Yes, we must “isolate ourselves” but the cost of doing this is not only economic. It will impact also on both our physical and mental health and put huge strain on many families and marriages. And for Christians specifically - my concern - it will make keeping faith and hope alive in this unbelieving world more difficult than ever.

What we must do.

For our general well-being and mental health we must keep in contact with others, and for our spiritual health this is also true. And the one piece of good news is that we can do this in 2020 better than has ever been possible. Almost all homes now have access to the National Broadband Cable (NBN) that gives high speed access to the World Wide Web. On this we can connect with others face to face on Skype, Zoom, Facetime and half a dozen other platforms. We can thus speak, see and join in conferences with those with whom we work, catch up with our extended families and friends - best of all or grandchildren if we are so blessed. What is more we can have church in the home. Our church is using Zoom as are many other churches. On Sunday mornings we join in worship with all our community and during the week with the dozen or so we “meet” with our home group.

Yes, I am aware that many older Australians, including many church goers are not on the internet. We are told that up to 20% of homes don’t have internet connection. Their families and friends will thus need to use the old-fashioned hard-line phone to keep in contact with them and the pastoral team in churches will need to do the same. We cannot meet person to person but we certainly can keep in contact and support one another.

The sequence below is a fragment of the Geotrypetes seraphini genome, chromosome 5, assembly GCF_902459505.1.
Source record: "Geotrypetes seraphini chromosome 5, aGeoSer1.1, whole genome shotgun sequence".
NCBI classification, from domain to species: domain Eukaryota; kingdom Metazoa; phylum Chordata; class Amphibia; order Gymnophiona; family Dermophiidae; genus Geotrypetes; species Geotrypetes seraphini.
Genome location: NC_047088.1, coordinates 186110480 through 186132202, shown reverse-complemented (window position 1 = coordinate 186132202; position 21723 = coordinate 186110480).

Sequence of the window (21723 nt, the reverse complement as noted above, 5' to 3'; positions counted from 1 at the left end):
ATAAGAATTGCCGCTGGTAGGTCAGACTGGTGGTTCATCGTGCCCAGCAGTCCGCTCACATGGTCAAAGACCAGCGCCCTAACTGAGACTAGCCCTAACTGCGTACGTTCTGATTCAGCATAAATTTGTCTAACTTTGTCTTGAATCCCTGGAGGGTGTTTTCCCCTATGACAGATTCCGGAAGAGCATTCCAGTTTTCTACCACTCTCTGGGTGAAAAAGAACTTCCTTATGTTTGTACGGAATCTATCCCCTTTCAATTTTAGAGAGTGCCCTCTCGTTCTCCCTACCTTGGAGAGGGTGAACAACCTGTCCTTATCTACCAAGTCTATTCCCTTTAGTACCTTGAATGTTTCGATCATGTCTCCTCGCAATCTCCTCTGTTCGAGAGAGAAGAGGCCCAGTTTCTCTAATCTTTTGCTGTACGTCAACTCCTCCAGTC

This comment is a reminder that as Christians we should be looking out for others and not worrying all the time only about ourself. I know someone who is ringing each day several people she knows need support and encouragement to talk with them and to ask how she can help. By thinking about others and keeping herself busy by helping others she is her usual positive self. She is coping very well.

Jesus is with us.

To conclude, let me say we as Christians are not in this alone in this dark hour. When Jesus sent out those first disciples to preach the Gospel he said, “and I will be with you always.” He had been with them physically for 3 years and now he promises to be with them spiritually at all times.

This thought made me think of the Gospel story of the afraid disciples in the midst of a storm on Lake Galilee. This is what we read in Luke 8:22-25.

One day Jesus got into the boat with his disciple’s, and he said to them, “Let us go to the other side of the lake.” So they put out. While they were sailing Jesus fell asleep. A windstorm swept down the lake, and the boat was filling with water and they were in danger. The disciples woke Jesus, shouting, “Master, master, we are perishing!” He awoke and rebuked the wind and the ranging waves; they ceased and there was calm. Jesus said to them, “where is your faith?”

We like the disciples are hugely afraid, in our case of what this awful pandemic may mean for us and our loved ones – and for our country and other countries. We fear what is happening will engulf us and spell disaster and the world may never return to the way things were pre Covid-19. As Christians, we are not spared from this threat or from any of the other challenges and hurts of life. What we have distinctively is the presence of Jesus. He is in the “boat” with us. With him we can face whatever life throws at us.